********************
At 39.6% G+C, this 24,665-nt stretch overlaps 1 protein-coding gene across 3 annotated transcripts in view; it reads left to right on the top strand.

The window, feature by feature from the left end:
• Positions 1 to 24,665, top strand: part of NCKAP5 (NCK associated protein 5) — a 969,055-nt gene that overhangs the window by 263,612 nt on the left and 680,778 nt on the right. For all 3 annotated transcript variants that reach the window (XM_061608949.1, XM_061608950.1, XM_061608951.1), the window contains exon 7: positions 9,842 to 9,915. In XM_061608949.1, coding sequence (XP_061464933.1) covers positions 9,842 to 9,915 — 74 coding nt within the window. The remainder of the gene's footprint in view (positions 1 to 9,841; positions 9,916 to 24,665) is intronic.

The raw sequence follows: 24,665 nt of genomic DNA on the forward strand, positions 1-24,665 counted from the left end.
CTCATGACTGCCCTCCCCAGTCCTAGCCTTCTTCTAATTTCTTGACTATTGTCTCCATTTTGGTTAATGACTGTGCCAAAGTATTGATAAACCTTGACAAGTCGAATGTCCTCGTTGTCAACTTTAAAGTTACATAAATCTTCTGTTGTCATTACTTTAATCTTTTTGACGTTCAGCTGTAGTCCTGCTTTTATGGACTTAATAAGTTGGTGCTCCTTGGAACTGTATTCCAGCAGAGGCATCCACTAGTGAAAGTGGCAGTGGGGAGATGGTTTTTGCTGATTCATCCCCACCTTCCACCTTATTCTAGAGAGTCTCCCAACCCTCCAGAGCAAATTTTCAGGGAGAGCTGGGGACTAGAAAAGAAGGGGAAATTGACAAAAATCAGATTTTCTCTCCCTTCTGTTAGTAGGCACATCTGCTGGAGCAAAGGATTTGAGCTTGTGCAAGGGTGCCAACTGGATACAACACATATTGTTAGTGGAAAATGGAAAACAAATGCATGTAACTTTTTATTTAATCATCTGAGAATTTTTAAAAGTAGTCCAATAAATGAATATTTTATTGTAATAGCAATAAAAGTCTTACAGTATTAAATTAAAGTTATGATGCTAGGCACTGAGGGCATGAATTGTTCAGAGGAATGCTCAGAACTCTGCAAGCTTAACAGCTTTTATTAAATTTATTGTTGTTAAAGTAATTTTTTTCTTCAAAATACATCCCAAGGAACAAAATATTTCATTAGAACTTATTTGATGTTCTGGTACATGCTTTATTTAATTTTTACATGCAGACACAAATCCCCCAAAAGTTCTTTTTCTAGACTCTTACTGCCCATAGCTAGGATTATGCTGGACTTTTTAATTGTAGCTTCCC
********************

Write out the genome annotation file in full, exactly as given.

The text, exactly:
At 39.6% G+C, this 24,665-nt stretch overlaps 1 protein-coding gene across 3 annotated transcripts in view; it reads left to right on the top strand.

The window, feature by feature from the left end:
• Positions 1 to 24,665, top strand: part of NCKAP5 (NCK associated protein 5) — a 969,055-nt gene that overhangs the window by 263,612 nt on the left and 680,778 nt on the right. For all 3 annotated transcript variants that reach the window (XM_061608949.1, XM_061608950.1, XM_061608951.1), the window contains exon 7: positions 9,842 to 9,915. In XM_061608949.1, coding sequence (XP_061464933.1) covers positions 9,842 to 9,915 — 74 coding nt within the window. The remainder of the gene's footprint in view (positions 1 to 9,841; positions 9,916 to 24,665) is intronic.

The raw sequence follows: 24,665 nt of genomic DNA on the forward strand, positions 1-24,665 counted from the left end.
CTCATGACTGCCCTCCCCAGTCCTAGCCTTCTTCTAATTTCTTGACTATTGTCTCCATTTTGGTTAATGACTGTGCCAAAGTATTGATAAACCTTGACAAGTCGAATGTCCTCGTTGTCAACTTTAAAGTTACATAAATCTTCTGTTGTCATTACTTTAATCTTTTTGACGTTCAGCTGTAGTCCTGCTTTTATGGACTTAATAAGTTGGTGCTCCTTGGAACTGTATTCCAGCAGAGGCATCCACTAGTGAAAGTGGCAGTGGGGAGATGGTTTTTGCTGATTCATCCCCACCTTCCACCTTATTCTAGAGAGTCTCCCAACCCTCCAGAGCAAATTTTCAGGGAGAGCTGGGGACTAGAAAAGAAGGGGAAATTGACAAAAATCAGATTTTCTCTCCCTTCTGTTAGTAGGCACATCTGCTGGAGCAAAGGATTTGAGCTTGTGCAAGGGTGCCAACTGGATACAACACATATTGTTAGTGGAAAATGGAAAACAAATGCATGTAACTTTTTATTTAATCATCTGAGAATTTTTAAAAGTAGTCCAATAAATGAATATTTTATTGTAATAGCAATAAAAGTCTTACAGTATTAAATTAAAGTTATGATGCTAGGCACTGAGGGCATGAATTGTTCAGAGGAATGCTCAGAACTCTGCAAGCTTAACAGCTTTTATTAAATTTATTGTTGTTAAAGTAATTTTTTTCTTCAAAATACATCCCAAGGAACAAAATATTTCATTAGAACTTATTTGATGTTCTGGTACATGCTTTATTTAATTTTTACATGCAGACACAAATCCCCCAAAAGTTCTTTTTCTAGACTCTTACTGCCCATAGCTAGGATTATGCTGGACTTTTTAATTGTAGCTTCCC